Also, the new CORSIA baseline from 2024 onwards, is now defined as 85% of CO2 emissions in 2019, and percentages for the sectoral and individual growth factors to be used for the calculation of offsetting requirements from 2030 onwards were also revised. The baseline is the reference period used to measure the growth of CO2 emissions in international aviation.
A phased-in implementation

ICAO has decided on a phase-in implementation to accommodate special circumstances and respective capabilities (SCRC) of contracting States. The scheme will be voluntary at the beginning, followed by participation of all States except the exempted States.
  • Pilot phase (2021-2023) and First phase (2024-2026) apply to States that have volunteered to participate.
  • Second phase (2027-2035) applies to all States except the exempted States unless they volunteer to participate.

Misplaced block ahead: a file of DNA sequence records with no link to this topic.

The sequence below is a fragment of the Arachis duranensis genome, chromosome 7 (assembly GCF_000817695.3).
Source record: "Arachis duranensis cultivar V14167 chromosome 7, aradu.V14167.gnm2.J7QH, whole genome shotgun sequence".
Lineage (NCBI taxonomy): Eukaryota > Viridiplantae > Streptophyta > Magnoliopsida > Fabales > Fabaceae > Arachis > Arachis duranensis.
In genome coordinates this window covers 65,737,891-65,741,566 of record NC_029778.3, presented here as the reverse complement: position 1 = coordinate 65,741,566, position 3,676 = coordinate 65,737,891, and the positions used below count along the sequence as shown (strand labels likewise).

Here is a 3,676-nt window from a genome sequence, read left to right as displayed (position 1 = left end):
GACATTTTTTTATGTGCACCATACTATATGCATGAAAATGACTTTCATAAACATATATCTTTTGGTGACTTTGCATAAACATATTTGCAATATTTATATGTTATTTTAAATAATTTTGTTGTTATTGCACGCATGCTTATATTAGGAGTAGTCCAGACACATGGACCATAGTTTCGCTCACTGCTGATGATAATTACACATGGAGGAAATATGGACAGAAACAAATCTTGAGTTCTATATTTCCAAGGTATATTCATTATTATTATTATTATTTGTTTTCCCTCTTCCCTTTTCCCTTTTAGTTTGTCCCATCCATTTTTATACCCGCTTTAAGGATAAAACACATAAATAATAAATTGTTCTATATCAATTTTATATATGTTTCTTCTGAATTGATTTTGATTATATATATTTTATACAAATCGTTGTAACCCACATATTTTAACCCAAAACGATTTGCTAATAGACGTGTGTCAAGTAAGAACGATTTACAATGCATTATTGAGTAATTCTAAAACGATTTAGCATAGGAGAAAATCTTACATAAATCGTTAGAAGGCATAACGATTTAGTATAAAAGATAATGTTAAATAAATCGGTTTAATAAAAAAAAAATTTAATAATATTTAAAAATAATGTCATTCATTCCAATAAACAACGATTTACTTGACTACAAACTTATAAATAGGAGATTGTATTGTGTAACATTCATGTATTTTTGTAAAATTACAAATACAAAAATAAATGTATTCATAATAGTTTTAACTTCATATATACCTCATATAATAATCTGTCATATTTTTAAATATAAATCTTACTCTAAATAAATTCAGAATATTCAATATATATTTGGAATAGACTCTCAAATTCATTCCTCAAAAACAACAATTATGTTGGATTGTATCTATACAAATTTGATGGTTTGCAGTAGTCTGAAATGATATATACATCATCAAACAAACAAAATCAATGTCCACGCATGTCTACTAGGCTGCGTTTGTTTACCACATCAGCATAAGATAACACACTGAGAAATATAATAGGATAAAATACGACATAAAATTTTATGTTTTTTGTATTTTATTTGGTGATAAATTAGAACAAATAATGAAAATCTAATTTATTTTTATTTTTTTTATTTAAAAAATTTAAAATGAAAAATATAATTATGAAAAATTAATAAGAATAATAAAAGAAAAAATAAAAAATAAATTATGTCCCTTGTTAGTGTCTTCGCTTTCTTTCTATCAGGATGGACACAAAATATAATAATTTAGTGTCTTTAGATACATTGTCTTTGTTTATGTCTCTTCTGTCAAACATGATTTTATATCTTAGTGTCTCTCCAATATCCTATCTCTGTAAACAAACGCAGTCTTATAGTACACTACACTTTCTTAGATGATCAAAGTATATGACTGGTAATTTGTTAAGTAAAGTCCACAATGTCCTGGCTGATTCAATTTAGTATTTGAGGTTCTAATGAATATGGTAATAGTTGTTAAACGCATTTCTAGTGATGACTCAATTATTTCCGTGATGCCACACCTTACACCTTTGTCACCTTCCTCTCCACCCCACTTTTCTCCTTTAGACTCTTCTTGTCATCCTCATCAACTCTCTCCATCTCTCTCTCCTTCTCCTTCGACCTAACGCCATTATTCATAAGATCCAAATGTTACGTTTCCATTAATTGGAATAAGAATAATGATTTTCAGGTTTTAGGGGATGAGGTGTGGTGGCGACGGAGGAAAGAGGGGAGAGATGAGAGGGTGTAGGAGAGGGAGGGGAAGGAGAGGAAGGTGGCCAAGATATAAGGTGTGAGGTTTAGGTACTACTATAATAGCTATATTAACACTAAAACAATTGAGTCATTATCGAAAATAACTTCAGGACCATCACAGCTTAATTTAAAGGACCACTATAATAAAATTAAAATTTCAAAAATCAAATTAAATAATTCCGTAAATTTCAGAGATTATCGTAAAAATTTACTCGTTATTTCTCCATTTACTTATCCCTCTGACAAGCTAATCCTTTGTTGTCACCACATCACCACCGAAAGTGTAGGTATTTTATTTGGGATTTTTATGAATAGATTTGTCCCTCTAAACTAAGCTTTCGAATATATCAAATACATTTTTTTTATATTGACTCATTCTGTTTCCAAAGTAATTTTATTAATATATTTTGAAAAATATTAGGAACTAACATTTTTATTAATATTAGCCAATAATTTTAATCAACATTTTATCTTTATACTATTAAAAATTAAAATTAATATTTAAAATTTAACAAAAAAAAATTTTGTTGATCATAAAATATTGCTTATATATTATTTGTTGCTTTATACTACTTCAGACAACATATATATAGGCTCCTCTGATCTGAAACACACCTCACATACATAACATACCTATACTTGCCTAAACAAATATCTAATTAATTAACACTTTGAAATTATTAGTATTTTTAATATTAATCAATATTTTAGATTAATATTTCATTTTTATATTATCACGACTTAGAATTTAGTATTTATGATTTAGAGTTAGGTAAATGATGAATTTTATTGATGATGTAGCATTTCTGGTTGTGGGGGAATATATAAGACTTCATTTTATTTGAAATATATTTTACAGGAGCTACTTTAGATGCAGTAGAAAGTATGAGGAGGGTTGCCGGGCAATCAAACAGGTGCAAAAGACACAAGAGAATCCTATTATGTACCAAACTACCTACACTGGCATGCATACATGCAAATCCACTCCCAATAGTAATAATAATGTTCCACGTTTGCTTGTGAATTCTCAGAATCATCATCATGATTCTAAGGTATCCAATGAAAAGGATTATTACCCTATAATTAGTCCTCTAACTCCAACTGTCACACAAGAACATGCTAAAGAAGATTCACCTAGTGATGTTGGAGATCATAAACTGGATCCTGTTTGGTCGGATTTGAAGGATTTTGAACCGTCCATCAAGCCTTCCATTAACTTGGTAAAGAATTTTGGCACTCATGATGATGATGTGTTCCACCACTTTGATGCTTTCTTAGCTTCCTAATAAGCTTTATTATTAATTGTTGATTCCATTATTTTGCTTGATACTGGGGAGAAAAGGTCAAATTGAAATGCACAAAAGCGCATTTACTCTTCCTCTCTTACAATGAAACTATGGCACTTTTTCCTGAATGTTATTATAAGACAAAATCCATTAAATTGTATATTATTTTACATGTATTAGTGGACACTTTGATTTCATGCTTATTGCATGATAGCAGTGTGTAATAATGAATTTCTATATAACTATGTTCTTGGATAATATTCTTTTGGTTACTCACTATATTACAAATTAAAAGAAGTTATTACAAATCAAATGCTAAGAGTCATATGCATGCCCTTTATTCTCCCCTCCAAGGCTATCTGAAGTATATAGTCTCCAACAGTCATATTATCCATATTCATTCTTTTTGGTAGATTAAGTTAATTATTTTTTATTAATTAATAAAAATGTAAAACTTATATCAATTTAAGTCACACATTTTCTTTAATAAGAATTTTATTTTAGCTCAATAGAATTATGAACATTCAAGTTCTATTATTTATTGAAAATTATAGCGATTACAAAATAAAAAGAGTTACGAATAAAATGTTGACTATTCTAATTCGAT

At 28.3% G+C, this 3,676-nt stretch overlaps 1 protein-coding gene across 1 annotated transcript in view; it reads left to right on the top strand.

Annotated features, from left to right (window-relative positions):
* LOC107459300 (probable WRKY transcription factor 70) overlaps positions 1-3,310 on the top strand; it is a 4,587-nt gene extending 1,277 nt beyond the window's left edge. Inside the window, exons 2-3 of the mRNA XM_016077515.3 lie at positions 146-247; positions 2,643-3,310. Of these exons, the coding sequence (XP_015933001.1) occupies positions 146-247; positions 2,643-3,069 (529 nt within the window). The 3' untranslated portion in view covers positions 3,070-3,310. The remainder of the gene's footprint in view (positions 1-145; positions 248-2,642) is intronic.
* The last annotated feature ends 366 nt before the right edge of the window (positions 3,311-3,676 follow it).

Exempted States

Exempted states are all States that have an individual share of international aviation activities in RTKs in the year 2018 below 0.5 per cent of total RTKs or whose cumulative share in the list of States from the highest to the lowest amount of RTKs is less than 90 per cent of total RTKs. Exempted States are also Least Developed Countries (LDCs), Small Island Developing States (SIDS) and Landlocked Developing Countries (LLDCs).
States that decide to volunteer to participate may do so by joining from the January 1st of a given year and notifying ICAO of their decision by June 30 of the preceding year. The volunteering States have also the opt-out option. The same rules for notification apply.

As of July 2023, 125 States will participate in CORSIA for 2024.
> A list of participating states can be viewed from ICAO website  

Other exemptions

The CORSIA does not apply to low levels of international aviation activity to avoid administrative burden:
  • aircraft operators emitting less than 10,000 metric tonnes of CO2 emissions from international aviation per year;